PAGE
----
I’m Sorry!

One of the most exciting things about having an extensive MAME library ( on my unjailbroken iPhone as well. HA!) is that it allows you to access to all kinds of weird and wonderful titles that would be incredibly difficult to find in the physical world.

For me, one of those games was the obscure Sega-published Coreland title, “I’m Sorry!”

 

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It’s a bit like Pacman, but you can PUNCH with an oversized fist

 

As a single-screen maze title, Sorry! doesn’t really seem to have that much going for it. Predictably, your objective involves running around collecting objects (gold bars, in this case) and avoiding bad guys.

Although It has a couple of nice features (chiefly, jumping puzzles and environmental hazards, plus the ability to punch your adversaries in the face with a MASSIVELY over-sized fist,) by 1985 the Pacman groove was already well-worn. A number of other clones (including Sega’s own Sinbad) had already explored similar ideas to the full. Hmm.

What makes Sorry! interesting however, is the sheer quirkiness of the overall aesthetic. Take the main character for example. Practically all head with a tiny little body, he looks like he may be some sort of riff on Pacman. However, he also has reasonably well-defined facial features. He’s clearly a caricature…but of who?

Meanwhile, things take a turn for the strange the second you’re finally caught by a bad guy. Rather than face a conventional death animation, the suited (male) villains transform into Dominatrix who whip our hero – who’s suddenly wearing a nappy. It’s all a bit bizarre. What on earth is going on here?

 

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I’m not sure about this one…

 

Based on all of this, you’d be forgiven for thinking that this is just another case of wacky Japanese game design, but it turns out to be a tad bit more complicated than that. You see, “I’m Sorry” is actually a work of satire.

The ‘hero’ of the game is a caricature of disgraced Japanese Prime Minister Kakuei Tanaka, who had earlier been convicted of receiving $1.8m dollars in bribes from the Lockheed Corporation (the strange title is actually a pun on the Japanese word for prime minister.) The sunglasses-clad adversary is actually a famous Japanese Comedian called Tamori.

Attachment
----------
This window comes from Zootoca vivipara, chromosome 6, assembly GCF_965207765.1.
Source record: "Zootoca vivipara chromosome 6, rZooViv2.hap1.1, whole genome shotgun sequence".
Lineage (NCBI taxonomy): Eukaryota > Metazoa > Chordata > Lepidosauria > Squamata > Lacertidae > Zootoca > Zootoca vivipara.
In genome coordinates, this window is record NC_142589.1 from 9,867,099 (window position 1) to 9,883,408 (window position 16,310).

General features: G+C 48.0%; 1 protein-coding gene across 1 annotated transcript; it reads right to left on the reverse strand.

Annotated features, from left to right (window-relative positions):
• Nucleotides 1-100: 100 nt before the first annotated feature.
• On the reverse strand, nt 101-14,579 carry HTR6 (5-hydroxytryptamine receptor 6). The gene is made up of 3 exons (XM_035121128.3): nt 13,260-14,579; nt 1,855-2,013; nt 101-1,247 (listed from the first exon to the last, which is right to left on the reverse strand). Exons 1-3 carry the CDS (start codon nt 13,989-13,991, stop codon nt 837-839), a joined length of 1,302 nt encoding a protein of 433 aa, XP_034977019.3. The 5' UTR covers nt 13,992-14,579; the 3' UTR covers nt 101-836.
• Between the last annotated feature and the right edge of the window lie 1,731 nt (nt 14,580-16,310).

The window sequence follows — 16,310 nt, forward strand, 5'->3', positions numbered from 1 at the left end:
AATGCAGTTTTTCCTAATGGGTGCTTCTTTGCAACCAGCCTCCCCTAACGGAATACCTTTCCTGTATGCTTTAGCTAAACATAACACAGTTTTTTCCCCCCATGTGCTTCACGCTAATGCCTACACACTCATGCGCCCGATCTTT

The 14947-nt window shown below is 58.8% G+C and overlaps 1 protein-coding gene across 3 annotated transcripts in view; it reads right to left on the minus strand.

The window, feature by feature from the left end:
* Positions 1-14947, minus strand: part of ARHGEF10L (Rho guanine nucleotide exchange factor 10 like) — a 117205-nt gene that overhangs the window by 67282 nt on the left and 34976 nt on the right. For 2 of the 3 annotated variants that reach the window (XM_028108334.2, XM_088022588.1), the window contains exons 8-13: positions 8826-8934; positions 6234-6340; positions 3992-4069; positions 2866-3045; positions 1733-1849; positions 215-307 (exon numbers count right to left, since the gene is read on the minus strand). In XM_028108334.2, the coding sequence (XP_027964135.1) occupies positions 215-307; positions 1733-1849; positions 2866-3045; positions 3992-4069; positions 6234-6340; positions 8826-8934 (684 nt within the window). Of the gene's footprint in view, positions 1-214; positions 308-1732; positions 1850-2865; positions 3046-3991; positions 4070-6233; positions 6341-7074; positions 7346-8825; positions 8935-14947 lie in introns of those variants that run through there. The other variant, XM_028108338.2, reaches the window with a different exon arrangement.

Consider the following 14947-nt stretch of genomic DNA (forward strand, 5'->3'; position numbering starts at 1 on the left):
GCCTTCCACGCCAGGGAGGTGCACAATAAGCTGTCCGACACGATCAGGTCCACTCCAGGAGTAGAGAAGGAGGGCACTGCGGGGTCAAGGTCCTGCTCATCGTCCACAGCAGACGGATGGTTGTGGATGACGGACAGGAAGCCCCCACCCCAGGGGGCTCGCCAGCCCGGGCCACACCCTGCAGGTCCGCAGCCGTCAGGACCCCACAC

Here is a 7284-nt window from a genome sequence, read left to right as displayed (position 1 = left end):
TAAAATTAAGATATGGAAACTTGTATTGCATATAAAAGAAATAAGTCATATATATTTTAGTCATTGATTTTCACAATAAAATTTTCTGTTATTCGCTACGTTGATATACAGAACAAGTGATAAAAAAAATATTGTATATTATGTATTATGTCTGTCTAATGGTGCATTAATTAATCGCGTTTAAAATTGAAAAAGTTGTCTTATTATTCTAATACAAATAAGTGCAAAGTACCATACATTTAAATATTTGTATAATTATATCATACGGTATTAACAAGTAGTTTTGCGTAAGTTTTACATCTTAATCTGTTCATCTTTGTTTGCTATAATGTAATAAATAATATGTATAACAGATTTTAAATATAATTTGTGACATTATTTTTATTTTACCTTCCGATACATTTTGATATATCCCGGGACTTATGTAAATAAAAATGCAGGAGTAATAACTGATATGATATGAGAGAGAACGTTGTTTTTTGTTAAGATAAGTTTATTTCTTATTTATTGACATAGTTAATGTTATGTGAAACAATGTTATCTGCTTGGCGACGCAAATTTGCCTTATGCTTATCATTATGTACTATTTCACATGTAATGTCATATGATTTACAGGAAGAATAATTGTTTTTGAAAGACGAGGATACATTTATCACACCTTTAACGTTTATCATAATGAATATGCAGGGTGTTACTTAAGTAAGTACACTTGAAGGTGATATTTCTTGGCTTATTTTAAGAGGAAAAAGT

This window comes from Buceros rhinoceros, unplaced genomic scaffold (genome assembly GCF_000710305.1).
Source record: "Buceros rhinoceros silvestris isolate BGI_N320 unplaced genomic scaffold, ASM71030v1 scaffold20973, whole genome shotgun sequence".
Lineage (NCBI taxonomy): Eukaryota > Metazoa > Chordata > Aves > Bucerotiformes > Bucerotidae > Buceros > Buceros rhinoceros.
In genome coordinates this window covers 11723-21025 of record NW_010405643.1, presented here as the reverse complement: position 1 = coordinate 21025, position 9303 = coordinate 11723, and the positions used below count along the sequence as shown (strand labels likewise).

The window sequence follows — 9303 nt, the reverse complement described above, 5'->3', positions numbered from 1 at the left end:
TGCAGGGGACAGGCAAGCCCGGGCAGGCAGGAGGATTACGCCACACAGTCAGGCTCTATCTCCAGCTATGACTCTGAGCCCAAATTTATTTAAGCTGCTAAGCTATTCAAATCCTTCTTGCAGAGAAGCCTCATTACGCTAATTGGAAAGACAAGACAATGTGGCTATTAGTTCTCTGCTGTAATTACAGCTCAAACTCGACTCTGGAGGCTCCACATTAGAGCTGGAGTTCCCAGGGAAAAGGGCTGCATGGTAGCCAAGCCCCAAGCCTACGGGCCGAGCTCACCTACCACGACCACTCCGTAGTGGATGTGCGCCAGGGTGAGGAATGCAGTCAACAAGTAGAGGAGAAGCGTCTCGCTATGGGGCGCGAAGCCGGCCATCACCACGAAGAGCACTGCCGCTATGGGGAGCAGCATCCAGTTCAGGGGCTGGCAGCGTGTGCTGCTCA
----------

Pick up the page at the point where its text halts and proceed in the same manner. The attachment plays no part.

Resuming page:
Though you’d think such an esoteric title would never have ventured beyond Japanese shores, there’s clearly a lot of material for US players here too: Anyone who can survive beyond the first couple of screens ends up being chased by Michael Jackson and Carl Lewis, although they clearly don’t fit in with the Tanaka/Japanese theme. It’s all very, very strange.

 

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Michael Jackson and Carl Lewis join the fun as well!

 

If you can get past the strangeness for a second, however,  I think Sorry is a really fascinating game for a couple of reasons. Before Sorry, how many games had been so openly political? Of course you had a number of titles which were obviously influenced by the climate of the times (think of Missile Command or any 2D submarine game,) but how many titles actually named names? You might be a bad enough dude to rescue the president, but which president was it anyway?

The only other similar title I could think of was the widely ported comedy fighter Spitting Image – but even then the political content all stemmed from the original license. Releasing I’m Sorry as a video game was a very clever way of conveying a message which could have been legally problematic in any other format.

 

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There are jump puzzles! The perspective doesn’t help with these, if i’m honest.

 

Building on top of the political message, I also think Sorry! is clever for the way it subverts traditional maze game design. After all, in every other maze game we generally assume that the protagonists in these types of games is the hero and has a clear right to whatever object he’s currently trying to pilfer.

Here, however, Coreland have deliberately used a figure that the target audience would instantly identify as a villain (or, at least, an alleged villain,) so we are affectively aiding Tanaka in his crimes. Not only does this have us question the morality of the ‘heroes’ who feature in similar titles (Why does Pacman have the right to eat all those pellets anyway?) but it’s a switch which pulls all of the comedic and satirical elements into sharper focus. It’s a very clever way of inverting the feel of the game without actually having to change any of the game play elements.

Overall then I don’t think Sorry is going to get on many people’s ‘favourite arcade game’ lists. Though the game tries its best to keep itself fresh by recycling its stages with additional gold  (which can’t all be collected in one trip) and tougher bad guys, from a game play perspective there just isn’t enough here to keep the players interest. Despite this I definitely think its worthy a few minutes of your time though – if just so you can see what even the most basic of arcade titles can be and do.

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